'We Won': Ex-Obama Lawyer Reveals 2020 Census Won't Have Citizenship Question As Trump Admin Admits Defeat

The Census Bureau will begin printing the 2020 census without a citizenship question, the Commerce Department confirmed to Newsweek on Tuesday.

An e-mail revealing the news was first tweeted by former Obama White House lawyer Daniel Jacobson, who added that "We won."

Jacobson's firm Arnold & Porter represents lead plaintiffs in the case.

Commerce Secretary Wilbur Ross confirmed the news in a statement e-mailed to Newsweek.

"I respect the Supreme Court but strongly disagree with its ruling regarding my decision to reinstate a citizenship question on the 2020 Census," Ross said. "The Census Bureau has started the process of printing the decennial questionnaires without the question. My focus, and that of the Bureau and the entire Department is to conduct a complete and accurate census."

New York State Attorney General Letitia James called the decision a "victory for New York State, for America, and for every single person in this nation."

"While the Trump Administration may have attempted to politicize the census and punish cities and states across the nation, justice prevailed," a statement from James's office says. "The census will continue to remain a tool for obtaining an accurate count of our population."

Dale Ho, director of the ACLU's organization's voting rights project, said in a press release that "in light of the Supreme Court's ruling, the Trump administration had no choice but to proceed with printing the 2020 census forms without a citizenship question."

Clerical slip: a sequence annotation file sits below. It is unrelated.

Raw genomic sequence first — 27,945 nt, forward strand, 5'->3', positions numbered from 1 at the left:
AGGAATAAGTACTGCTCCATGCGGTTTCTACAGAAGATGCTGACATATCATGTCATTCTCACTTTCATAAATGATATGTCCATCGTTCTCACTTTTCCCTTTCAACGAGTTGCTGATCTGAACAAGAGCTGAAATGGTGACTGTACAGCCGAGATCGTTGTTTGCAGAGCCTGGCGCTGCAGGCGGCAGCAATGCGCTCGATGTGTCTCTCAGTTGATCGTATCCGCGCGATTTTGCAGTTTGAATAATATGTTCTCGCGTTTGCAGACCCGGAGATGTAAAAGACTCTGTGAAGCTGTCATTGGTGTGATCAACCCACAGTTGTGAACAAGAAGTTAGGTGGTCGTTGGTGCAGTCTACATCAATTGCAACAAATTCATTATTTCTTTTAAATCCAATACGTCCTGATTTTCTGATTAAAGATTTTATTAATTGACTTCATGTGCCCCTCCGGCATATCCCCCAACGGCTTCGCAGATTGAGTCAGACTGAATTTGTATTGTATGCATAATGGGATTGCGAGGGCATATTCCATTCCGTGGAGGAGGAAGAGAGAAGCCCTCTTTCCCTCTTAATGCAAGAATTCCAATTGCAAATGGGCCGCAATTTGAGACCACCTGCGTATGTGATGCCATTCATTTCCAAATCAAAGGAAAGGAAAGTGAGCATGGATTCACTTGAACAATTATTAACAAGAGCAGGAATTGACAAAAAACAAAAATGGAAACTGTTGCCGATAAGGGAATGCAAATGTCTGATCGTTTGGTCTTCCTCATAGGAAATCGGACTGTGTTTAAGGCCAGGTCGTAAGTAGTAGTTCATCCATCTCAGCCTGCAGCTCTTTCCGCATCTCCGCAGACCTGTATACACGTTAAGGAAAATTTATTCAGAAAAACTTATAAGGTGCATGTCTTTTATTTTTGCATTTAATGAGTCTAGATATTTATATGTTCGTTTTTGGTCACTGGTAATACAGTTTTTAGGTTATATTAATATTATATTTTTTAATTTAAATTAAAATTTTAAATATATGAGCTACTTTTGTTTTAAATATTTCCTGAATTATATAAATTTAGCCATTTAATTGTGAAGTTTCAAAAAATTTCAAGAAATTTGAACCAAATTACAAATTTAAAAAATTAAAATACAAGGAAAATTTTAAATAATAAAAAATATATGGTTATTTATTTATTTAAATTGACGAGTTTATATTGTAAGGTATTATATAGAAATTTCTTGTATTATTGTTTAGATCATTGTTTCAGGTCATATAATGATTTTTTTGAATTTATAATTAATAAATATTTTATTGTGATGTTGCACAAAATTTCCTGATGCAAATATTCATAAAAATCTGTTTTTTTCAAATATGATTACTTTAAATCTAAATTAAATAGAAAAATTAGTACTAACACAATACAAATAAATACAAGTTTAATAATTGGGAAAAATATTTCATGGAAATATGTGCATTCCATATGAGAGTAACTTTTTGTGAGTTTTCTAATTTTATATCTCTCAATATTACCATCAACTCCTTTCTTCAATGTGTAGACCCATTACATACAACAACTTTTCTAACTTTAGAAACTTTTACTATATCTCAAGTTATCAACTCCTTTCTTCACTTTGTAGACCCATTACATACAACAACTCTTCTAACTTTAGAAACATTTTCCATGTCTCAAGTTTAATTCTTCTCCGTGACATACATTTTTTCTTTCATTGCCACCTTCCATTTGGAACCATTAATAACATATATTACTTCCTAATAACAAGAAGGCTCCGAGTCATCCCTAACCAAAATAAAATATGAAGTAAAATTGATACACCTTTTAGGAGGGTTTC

"Everyone in America counts in the census, and today's decision means we all will," he added.

The cancellation of a citizenship question follows a months-long legal dispute between the Trump administration and litigants in three separate, federal jurisdictions. In late June, the U.S. Supreme Court remanded one of the cases back to a federal judge in Manhattan who had demanded that the Commerce Department better explain its rationale for including the question, which it purported was the result of a request from the Justice Department to help enforce the Voting Rights Act.

The Supreme Court found that the Commerce Department's administrative record did not match this explanation and allowed the case to return to a lower court for further inquiry. U.S. District Judge Jesse Furman had placed an injunction on the addition of the question, leaving the department with precious little time to litigate the case before its self-proclaimed June 30 deadline for making a decision. That deadline came and went on Monday, and Tuesday's news appears to put a halt to the three ongoing cases concerning the citizenship question.

The Census Bureau's own research has concluded that a citizenship question could result of an undercount of households with at least one non-citizen by at least 8 percent, leading to an undercount of 9 million primarily Hispanic U.S. residents.

U.S. Supreme Court Issues Decisions On 2020 Census, Gerrymandering Cases
People gather in in front of the U.S. Supreme Court as decisions are handed down on June 27, 2019 in Washington, DC. Mark Wilson/Getty
'We Won': Ex-Obama Lawyer Reveals 2020 Census Won't Have Citizenship Question As Trump Admin Admits Defeat | Politics